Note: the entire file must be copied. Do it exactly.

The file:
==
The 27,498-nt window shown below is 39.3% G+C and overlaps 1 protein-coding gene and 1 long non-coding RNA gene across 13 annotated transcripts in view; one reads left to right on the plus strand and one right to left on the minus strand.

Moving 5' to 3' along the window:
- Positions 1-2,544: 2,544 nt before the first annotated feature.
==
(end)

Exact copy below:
The 27,498-nt window shown below is 39.3% G+C and overlaps 1 protein-coding gene and 1 long non-coding RNA gene across 13 annotated transcripts in view; one reads left to right on the plus strand and one right to left on the minus strand.

Moving 5' to 3' along the window:
- Positions 1-2,544: 2,544 nt before the first annotated feature.